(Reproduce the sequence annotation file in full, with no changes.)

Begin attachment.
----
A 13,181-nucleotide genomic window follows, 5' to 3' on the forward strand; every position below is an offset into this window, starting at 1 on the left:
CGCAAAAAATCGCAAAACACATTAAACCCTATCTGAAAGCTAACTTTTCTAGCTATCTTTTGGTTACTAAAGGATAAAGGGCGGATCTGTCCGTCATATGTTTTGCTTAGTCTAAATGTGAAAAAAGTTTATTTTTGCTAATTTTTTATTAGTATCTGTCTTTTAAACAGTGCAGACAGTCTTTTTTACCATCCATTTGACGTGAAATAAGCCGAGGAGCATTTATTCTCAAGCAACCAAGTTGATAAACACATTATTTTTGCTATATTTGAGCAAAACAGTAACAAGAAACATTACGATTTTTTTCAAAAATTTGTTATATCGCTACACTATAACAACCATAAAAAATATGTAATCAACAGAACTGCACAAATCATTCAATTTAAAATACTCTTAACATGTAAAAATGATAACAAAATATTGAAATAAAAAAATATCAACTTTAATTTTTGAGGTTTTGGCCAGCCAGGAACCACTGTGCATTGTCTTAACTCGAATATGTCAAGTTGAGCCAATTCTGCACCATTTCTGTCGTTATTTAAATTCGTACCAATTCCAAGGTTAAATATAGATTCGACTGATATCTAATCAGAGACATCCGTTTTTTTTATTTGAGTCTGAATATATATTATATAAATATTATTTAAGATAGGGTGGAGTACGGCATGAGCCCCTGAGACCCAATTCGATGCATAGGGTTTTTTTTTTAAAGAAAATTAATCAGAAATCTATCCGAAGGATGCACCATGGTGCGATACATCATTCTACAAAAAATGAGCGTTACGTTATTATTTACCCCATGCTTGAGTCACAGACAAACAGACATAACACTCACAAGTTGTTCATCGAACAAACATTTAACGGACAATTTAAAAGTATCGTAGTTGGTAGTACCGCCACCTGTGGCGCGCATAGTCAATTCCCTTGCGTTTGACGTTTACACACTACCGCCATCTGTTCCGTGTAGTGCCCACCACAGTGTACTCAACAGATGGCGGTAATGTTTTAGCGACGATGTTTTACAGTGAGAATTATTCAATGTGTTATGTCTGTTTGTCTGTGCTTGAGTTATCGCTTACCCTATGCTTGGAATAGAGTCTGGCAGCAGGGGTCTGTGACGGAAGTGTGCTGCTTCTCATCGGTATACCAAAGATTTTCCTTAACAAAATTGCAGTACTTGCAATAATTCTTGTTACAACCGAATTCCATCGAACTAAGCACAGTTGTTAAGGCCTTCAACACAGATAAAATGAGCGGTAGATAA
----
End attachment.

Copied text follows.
A 13,181-nucleotide genomic window follows, 5' to 3' on the forward strand; every position below is an offset into this window, starting at 1 on the left:
CGCAAAAAATCGCAAAACACATTAAACCCTATCTGAAAGCTAACTTTTCTAGCTATCTTTTGGTTACTAAAGGATAAAGGGCGGATCTGTCCGTCATATGTTTTGCTTAGTCTAAATGTGAAAAAAGTTTATTTTTGCTAATTTTTTATTAGTATCTGTCTTTTAAACAGTGCAGACAGTCTTTTTTACCATCCATTTGACGTGAAATAAGCCGAGGAGCATTTATTCTCAAGCAACCAAGTTGATAAACACATTATTTTTGCTATATTTGAGCAAAACAGTAACAAGAAACATTACGATTTTTTTCAAAAATTTGTTATATCGCTACACTATAACAACCATAAAAAATATGTAATCAACAGAACTGCACAAATCATTCAATTTAAAATACTCTTAACATGTAAAAATGATAACAAAATATTGAAATAAAAAAATATCAACTTTAATTTTTGAGGTTTTGGCCAGCCAGGAACCACTGTGCATTGTCTTAACTCGAATATGTCAAGTTGAGCCAATTCTGCACCATTTCTGTCGTTATTTAAATTCGTACCAATTCCAAGGTTAAATATAGATTCGACTGATATCTAATCAGAGACATCCGTTTTTTTTATTTGAGTCTGAATATATATTATATAAATATTATTTAAGATAGGGTGGAGTACGGCATGAGCCCCTGAGACCCAATTCGATGCATAGGGTTTTTTTTTTAAAGAAAATTAATCAGAAATCTATCCGAAGGATGCACCATGGTGCGATACATCATTCTACAAAAAATGAGCGTTACGTTATTATTTACCCCATGCTTGAGTCACAGACAAACAGACATAACACTCACAAGTTGTTCATCGAACAAACATTTAACGGACAATTTAAAAGTATCGTAGTTGGTAGTACCGCCACCTGTGGCGCGCATAGTCAATTCCCTTGCGTTTGACGTTTACACACTACCGCCATCTGTTCCGTGTAGTGCCCACCACAGTGTACTCAACAGATGGCGGTAATGTTTTAGCGACGATGTTTTACAGTGAGAATTATTCAATGTGTTATGTCTGTTTGTCTGTGCTTGAGTTATCGCTTACCCTATGCTTGGAATAGAGTCTGGCAGCAGGGGTCTGTGACGGAAGTGTGCTGCTTCTCATCGGTATACCAAAGATTTTCCTTAACAAAATTGCAGTACTTGCAATAATTCTTGTTACAACCGAATTCCATCGAACTAAGCACAGTTGTTAAGGCCTTCAACACAGATAAAATGAGCGGTAGATAA